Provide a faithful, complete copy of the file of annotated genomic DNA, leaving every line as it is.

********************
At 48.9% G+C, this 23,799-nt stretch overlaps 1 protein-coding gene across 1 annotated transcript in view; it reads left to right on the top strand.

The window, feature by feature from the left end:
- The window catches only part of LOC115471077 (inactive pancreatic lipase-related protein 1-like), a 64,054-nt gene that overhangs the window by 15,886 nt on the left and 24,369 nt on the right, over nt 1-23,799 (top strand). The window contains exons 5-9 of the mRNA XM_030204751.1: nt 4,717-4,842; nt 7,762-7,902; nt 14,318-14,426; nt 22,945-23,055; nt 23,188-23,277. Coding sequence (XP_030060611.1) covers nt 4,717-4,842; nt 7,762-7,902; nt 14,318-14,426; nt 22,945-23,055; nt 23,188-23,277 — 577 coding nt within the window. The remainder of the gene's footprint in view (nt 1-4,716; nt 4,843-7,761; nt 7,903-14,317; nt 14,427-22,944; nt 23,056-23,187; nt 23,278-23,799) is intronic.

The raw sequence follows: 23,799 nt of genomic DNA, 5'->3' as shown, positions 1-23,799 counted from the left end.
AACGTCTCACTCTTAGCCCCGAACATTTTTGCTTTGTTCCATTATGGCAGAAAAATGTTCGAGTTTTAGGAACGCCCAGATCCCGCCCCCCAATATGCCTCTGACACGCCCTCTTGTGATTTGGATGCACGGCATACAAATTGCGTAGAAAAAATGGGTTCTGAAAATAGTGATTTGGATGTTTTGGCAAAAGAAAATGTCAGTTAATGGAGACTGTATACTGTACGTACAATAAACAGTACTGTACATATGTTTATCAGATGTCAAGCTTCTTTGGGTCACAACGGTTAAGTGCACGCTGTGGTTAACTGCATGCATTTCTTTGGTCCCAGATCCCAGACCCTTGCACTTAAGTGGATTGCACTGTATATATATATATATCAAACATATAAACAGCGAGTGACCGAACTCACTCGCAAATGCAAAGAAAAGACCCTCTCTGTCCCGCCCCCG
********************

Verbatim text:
At 48.9% G+C, this 23,799-nt stretch overlaps 1 protein-coding gene across 1 annotated transcript in view; it reads left to right on the top strand.

The window, feature by feature from the left end:
- The window catches only part of LOC115471077 (inactive pancreatic lipase-related protein 1-like), a 64,054-nt gene that overhangs the window by 15,886 nt on the left and 24,369 nt on the right, over nt 1-23,799 (top strand). The window contains exons 5-9 of the mRNA XM_030204751.1: nt 4,717-4,842; nt 7,762-7,902; nt 14,318-14,426; nt 22,945-23,055; nt 23,188-23,277. Coding sequence (XP_030060611.1) covers nt 4,717-4,842; nt 7,762-7,902; nt 14,318-14,426; nt 22,945-23,055; nt 23,188-23,277 — 577 coding nt within the window. The remainder of the gene's footprint in view (nt 1-4,716; nt 4,843-7,761; nt 7,903-14,317; nt 14,427-22,944; nt 23,056-23,187; nt 23,278-23,799) is intronic.

The raw sequence follows: 23,799 nt of genomic DNA, 5'->3' as shown, positions 1-23,799 counted from the left end.
AACGTCTCACTCTTAGCCCCGAACATTTTTGCTTTGTTCCATTATGGCAGAAAAATGTTCGAGTTTTAGGAACGCCCAGATCCCGCCCCCCAATATGCCTCTGACACGCCCTCTTGTGATTTGGATGCACGGCATACAAATTGCGTAGAAAAAATGGGTTCTGAAAATAGTGATTTGGATGTTTTGGCAAAAGAAAATGTCAGTTAATGGAGACTGTATACTGTACGTACAATAAACAGTACTGTACATATGTTTATCAGATGTCAAGCTTCTTTGGGTCACAACGGTTAAGTGCACGCTGTGGTTAACTGCATGCATTTCTTTGGTCCCAGATCCCAGACCCTTGCACTTAAGTGGATTGCACTGTATATATATATATATCAAACATATAAACAGCGAGTGACCGAACTCACTCGCAAATGCAAAGAAAAGACCCTCTCTGTCCCGCCCCCG